Third, policy theories can help us think through the ways in which we discuss EBPM in relation to governance (as described in the Policy Project’s (2018) write-up of our workshop with civil servants from the New Zealand government). Some of this discussion is so straightforward that a reference to policy theory jargon would get in the way. For example, there are common descriptions of the gap between academic and policymaker cultures based on factors such as technical languages, timescales, professional incentives, relative comfort with uncertainty, and assessments of scientific evidence in relation to other forms of policy-relevant information and values or beliefs. In that context, I suggest to civil servants that many academics might be interested in more engagement, but might be put off by the overwhelming scale of their task, and—even if they remained undeterred—would face some practical obstacles:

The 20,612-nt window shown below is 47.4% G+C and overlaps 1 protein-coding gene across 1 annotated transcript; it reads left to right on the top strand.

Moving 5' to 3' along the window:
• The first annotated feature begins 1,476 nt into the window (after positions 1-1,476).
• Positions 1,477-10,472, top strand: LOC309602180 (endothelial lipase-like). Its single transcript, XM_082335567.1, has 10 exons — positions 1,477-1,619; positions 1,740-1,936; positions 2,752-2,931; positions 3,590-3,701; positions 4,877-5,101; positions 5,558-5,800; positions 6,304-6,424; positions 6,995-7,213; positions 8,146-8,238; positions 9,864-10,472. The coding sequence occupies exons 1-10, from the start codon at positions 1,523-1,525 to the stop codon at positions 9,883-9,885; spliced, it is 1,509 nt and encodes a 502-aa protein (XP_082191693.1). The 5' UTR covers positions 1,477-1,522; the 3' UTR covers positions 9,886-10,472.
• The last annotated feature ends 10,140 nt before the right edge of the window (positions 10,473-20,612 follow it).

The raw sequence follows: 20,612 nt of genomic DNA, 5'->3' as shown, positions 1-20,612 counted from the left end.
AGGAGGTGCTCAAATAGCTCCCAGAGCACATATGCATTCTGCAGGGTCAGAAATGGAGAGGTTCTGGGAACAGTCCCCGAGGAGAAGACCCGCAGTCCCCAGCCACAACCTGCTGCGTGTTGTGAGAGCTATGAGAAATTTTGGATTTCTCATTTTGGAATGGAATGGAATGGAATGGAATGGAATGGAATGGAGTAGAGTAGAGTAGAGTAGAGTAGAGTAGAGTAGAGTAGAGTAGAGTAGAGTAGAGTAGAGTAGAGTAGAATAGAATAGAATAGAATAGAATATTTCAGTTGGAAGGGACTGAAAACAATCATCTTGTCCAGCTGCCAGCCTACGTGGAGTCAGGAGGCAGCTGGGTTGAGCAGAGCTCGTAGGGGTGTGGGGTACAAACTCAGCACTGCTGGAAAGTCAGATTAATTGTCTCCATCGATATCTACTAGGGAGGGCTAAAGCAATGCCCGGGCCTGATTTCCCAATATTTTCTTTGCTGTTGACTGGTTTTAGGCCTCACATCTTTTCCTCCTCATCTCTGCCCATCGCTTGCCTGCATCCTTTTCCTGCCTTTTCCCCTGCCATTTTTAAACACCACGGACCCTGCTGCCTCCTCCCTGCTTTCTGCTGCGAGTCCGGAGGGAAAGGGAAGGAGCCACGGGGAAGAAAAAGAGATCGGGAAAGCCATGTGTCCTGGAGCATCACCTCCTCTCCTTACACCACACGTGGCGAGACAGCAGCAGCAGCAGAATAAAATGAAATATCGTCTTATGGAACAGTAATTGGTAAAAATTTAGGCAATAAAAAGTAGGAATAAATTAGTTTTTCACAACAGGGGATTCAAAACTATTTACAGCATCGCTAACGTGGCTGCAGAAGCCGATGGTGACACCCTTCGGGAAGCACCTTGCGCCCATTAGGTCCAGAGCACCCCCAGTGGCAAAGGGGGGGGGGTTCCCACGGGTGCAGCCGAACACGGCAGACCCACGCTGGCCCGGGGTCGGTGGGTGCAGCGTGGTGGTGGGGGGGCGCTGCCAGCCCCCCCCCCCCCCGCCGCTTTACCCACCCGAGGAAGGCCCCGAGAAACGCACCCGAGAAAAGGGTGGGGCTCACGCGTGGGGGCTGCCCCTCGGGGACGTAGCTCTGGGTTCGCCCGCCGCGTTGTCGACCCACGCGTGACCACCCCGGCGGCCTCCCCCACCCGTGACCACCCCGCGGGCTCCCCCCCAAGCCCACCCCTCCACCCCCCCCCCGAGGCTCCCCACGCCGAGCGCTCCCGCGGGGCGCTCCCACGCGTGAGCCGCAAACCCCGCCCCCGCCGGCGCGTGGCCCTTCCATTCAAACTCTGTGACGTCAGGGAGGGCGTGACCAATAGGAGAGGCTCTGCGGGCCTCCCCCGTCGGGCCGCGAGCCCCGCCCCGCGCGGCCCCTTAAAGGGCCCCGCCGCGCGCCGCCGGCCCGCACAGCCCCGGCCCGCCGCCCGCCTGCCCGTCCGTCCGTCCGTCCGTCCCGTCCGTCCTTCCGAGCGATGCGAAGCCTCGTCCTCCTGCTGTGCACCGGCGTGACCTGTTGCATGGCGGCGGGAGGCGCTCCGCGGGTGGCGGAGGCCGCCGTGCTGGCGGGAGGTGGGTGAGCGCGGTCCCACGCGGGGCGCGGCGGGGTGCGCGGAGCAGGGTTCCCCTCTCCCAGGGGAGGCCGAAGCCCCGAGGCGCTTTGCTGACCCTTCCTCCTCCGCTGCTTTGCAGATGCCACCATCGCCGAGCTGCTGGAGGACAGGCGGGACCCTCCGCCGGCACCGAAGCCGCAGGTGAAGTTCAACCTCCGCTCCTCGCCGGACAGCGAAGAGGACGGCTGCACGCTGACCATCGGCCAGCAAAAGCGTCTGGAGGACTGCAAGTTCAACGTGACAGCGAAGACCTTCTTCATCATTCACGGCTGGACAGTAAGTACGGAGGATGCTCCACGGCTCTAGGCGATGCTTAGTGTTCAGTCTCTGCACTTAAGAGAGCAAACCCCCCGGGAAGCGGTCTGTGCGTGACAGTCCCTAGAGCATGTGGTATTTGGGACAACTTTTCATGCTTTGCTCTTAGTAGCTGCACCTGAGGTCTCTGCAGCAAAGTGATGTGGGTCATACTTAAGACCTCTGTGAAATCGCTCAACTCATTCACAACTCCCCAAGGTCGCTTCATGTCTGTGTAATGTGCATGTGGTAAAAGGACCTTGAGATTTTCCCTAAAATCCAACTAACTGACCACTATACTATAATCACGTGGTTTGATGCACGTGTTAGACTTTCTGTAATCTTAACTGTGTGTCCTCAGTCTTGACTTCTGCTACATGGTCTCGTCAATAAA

1. They may not know where to start: who should they contact to start making connections with policymakers?
  2. The incentives and rewards for engagement may not be clear. The UK’s ‘impact’ agenda has changed things, but not to the extent that any engagement is good engagement. Researchers need to tell a convincing story that they made an impact on policy/policymakers with their published research, so there is a notional tipping point of engagement in which it reaches a scale that makes it worth doing.
  3. The costs are significant. For example, any time spent doing engagement is time away from writing grant proposals and journal articles (in other words, the outputs that still make careers).
  4. The rewards and costs are not spread evenly. Put most simply, white male professors may have the most opportunities and face the fewest penalties for engagement in policymaking and social media (Cairney & Oliver 2019; Oliver & Cairney 2019; Savigny 2019). Or, the opportunities and rewards may vary markedly by discipline. In some, engagement is routine. In others, it is time away from core work.